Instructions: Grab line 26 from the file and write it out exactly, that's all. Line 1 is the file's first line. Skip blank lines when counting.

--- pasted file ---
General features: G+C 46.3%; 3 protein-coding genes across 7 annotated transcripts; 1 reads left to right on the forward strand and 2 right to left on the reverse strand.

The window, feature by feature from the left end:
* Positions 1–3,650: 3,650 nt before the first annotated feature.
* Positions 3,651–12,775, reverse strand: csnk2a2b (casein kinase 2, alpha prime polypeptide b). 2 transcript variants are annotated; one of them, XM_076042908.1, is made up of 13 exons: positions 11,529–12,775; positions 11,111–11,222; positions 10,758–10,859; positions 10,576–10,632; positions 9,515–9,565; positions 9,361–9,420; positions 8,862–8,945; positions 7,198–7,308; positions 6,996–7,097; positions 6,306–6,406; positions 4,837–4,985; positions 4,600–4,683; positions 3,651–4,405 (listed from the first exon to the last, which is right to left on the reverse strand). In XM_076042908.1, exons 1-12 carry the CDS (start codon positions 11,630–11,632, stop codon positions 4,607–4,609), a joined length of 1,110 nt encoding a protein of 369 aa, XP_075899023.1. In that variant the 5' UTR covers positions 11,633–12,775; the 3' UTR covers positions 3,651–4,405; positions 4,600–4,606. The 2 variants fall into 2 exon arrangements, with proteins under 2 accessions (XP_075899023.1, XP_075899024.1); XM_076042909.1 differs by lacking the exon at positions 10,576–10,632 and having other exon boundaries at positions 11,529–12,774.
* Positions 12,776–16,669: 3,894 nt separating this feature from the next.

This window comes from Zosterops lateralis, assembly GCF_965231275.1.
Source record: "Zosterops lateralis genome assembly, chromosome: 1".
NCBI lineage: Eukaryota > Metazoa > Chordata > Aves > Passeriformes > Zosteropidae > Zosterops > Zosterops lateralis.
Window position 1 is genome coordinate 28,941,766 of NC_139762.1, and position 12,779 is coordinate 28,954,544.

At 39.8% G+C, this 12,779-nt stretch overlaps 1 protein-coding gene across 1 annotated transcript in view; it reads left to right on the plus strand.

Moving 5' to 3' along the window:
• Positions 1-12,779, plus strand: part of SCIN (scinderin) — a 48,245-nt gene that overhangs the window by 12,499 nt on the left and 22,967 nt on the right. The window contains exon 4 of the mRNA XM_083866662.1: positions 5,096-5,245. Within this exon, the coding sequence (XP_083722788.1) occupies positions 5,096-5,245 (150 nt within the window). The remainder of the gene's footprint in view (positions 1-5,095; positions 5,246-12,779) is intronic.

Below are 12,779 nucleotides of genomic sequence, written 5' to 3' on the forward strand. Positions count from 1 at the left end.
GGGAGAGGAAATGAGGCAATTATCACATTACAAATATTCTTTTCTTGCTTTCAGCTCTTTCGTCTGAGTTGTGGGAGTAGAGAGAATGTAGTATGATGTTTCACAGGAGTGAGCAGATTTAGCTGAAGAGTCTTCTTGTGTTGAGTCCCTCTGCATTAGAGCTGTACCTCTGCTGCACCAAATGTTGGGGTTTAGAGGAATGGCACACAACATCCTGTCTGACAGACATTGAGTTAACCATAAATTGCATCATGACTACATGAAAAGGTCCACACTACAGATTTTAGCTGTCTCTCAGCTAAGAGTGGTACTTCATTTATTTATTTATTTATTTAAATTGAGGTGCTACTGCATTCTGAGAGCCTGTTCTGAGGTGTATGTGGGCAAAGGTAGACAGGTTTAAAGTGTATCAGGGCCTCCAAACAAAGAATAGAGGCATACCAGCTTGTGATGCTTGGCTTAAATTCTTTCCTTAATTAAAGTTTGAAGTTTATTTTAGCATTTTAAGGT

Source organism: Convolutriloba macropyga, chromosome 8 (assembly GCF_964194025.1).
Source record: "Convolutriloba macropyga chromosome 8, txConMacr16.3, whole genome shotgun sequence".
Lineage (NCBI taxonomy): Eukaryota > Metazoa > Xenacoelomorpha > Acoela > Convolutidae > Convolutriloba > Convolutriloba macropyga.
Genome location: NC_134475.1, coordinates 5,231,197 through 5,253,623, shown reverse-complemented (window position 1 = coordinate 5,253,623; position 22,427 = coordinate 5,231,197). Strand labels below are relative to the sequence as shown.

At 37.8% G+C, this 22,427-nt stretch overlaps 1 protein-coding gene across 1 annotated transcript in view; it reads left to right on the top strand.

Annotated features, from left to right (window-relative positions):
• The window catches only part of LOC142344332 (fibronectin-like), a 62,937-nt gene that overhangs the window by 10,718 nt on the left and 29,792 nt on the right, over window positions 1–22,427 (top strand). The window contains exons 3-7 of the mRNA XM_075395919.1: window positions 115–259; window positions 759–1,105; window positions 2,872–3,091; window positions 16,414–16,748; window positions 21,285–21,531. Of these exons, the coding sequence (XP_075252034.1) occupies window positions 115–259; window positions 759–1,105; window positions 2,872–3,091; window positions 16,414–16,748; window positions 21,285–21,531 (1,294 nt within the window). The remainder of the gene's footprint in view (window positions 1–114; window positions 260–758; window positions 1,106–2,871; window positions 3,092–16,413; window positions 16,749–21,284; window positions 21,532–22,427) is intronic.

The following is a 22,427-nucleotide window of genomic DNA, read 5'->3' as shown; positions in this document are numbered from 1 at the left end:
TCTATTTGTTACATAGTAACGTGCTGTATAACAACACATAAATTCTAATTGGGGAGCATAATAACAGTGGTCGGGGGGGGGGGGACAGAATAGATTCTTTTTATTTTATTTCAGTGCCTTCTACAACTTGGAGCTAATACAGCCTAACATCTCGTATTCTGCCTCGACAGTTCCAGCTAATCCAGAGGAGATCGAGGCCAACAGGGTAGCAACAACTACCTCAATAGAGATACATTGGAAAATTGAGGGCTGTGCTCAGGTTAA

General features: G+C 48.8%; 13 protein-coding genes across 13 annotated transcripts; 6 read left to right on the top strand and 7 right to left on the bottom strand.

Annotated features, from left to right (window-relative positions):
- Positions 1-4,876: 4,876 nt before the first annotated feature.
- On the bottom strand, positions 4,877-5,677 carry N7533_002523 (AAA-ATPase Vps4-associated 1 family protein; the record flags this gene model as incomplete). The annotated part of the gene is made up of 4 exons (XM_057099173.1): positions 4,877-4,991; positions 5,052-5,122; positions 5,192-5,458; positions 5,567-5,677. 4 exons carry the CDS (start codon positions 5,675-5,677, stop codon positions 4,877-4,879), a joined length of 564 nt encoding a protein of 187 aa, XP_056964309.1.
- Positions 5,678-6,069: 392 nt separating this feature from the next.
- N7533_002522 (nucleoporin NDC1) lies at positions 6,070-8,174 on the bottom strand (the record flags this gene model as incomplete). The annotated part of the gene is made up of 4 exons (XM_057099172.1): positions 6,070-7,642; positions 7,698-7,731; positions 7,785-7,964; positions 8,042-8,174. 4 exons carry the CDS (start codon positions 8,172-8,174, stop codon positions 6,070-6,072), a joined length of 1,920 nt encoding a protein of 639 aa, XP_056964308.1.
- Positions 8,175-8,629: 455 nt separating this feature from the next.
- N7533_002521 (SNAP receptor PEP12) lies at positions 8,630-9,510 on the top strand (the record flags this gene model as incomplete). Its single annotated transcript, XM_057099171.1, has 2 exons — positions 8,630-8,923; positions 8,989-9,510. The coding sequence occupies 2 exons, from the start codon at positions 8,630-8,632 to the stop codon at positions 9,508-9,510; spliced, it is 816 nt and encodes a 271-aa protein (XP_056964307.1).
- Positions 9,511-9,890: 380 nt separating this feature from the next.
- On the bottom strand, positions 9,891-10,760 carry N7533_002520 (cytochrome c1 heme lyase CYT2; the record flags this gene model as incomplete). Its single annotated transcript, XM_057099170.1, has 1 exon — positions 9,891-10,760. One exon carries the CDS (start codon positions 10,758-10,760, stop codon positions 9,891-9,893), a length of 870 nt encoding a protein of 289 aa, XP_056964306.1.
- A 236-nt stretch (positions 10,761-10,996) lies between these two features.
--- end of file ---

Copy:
- Positions 1-4,876: 4,876 nt before the first annotated feature.